“We were all so green at the beginning. Jenny and I have had a lot of personal growth. We started out doing everything ourselves but we’ve attracted a lot of people who have wanted to help us and advise us along the way.”
Jenny says they continue to draw inspiration and strength from the walkers themselves. “We’re incredibly lucky with the kinds of people who come. That’s a real bonus. I think the whingers stay home because the people we get are really inspirational. We’ve had lots of walkers in their 80s who have done the whole three days. “It always surprises me when people say they’ve loved it, even now. We never take it for granted that they will enjoy it. I think if we ever feel like we’ve got it all sorted then we’ll go wrong.”
Kiri says she feels incredibly lucky at how things have worked out. “I think it helps that I think Jenny is amazing. We love what we do and we love doing it together.”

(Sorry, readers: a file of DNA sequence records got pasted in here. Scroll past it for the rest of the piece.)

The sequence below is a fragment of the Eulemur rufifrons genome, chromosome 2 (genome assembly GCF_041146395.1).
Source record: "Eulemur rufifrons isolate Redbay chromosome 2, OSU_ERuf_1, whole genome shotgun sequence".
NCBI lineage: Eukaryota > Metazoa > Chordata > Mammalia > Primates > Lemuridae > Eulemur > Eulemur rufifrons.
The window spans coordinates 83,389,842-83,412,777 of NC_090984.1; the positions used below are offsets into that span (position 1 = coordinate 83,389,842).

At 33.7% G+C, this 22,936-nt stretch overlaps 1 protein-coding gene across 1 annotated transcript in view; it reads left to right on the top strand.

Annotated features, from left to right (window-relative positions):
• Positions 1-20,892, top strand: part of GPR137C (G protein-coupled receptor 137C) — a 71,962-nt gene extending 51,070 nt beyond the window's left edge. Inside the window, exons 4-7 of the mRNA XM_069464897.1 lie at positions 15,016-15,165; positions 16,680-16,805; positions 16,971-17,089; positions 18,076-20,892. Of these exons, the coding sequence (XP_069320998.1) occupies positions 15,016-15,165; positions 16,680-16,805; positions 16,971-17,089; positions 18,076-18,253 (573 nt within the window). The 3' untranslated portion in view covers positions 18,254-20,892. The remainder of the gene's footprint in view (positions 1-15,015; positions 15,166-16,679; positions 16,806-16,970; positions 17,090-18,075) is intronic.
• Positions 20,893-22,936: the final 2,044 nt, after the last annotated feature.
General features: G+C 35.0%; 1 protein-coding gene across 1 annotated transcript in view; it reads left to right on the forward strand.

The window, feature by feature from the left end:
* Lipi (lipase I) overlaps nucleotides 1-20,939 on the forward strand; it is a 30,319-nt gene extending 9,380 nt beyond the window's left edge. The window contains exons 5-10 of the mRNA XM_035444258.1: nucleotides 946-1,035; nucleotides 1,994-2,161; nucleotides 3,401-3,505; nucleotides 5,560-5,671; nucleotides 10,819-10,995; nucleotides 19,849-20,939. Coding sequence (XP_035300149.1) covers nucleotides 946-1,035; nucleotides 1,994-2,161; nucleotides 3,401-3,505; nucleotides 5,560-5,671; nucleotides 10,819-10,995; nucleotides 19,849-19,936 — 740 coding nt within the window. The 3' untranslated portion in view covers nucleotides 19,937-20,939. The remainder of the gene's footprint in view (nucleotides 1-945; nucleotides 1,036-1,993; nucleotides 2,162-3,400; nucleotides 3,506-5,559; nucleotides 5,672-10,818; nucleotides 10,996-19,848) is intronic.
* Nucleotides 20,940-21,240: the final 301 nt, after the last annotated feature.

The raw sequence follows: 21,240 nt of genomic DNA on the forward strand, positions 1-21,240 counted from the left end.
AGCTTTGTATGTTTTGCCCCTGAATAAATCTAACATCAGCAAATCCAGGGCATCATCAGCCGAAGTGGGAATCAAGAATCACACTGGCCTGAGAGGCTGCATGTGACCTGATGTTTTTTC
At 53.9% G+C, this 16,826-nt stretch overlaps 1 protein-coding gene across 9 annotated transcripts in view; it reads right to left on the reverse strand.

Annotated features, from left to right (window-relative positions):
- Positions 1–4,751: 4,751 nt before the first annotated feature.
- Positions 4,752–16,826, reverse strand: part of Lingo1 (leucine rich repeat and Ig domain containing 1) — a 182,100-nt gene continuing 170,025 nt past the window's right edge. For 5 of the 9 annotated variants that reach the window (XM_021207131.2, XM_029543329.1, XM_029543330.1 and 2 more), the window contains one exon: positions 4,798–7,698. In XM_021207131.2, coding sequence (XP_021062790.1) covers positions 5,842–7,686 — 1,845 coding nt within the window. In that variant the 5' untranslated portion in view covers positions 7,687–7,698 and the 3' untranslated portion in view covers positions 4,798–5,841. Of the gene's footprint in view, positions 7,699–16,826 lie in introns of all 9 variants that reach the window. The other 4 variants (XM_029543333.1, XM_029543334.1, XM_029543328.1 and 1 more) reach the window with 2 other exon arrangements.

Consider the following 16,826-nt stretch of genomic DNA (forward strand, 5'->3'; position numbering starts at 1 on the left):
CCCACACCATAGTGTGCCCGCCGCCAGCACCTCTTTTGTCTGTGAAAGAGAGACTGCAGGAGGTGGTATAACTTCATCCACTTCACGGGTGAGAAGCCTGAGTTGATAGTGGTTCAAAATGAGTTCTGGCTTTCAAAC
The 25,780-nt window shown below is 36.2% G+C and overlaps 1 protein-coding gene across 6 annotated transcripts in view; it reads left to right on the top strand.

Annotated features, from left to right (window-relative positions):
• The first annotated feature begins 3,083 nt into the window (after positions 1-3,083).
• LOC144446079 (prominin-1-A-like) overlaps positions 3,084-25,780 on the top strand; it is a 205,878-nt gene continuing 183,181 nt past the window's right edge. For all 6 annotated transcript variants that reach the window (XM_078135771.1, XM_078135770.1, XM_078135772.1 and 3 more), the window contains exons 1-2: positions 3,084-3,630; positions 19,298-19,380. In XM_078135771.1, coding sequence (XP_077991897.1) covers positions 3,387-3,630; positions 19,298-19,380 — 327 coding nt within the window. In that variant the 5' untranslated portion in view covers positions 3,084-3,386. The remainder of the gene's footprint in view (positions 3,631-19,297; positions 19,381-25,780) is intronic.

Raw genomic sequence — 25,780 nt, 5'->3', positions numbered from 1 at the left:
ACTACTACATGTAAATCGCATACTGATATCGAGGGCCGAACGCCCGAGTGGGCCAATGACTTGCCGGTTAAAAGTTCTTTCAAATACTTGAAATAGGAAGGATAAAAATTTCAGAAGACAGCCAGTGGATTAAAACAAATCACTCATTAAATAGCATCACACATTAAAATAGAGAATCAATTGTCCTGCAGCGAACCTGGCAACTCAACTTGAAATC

WHAT WE’LL BE DRINKING
Jenny: “A mocktail in a beautiful glass.”
Kiri: “Poppies’ Rosé is always at the top of my summer drinks list.”
THE GAMES WE’LL BE PLAYING
Jenny: “Pétanque. We have a court and even play in teams for a Boxing Day cup.”
Kiri: “Cards Against Humanity – slightly inappropriate at times, but always good for a laugh.”
WHAT WE’LL BE LISTENING TO
Jenny: “Joan Baez and Carole King.”
Kiri: “Whatever my husband has on his Spotify playlist. His taste in music is eclectic and you never know what you’ll get.”
WHAT WE’LL BE READING
Jenny: “For a good laugh, anything that Dawn French has written. Nothing too heavy.”
Kiri: “Something character-driven and thought-provoking.”
WE’RE LOOKING FORWARD TO
Kiri: “Our oldest daughter Margot recently got engaged and the wedding will take place in a marquee on our lawn in late December 2018, so I’ll be spending 2018 getting the garden ship-shape. I can’t wait.”
LABOUR OF LOVE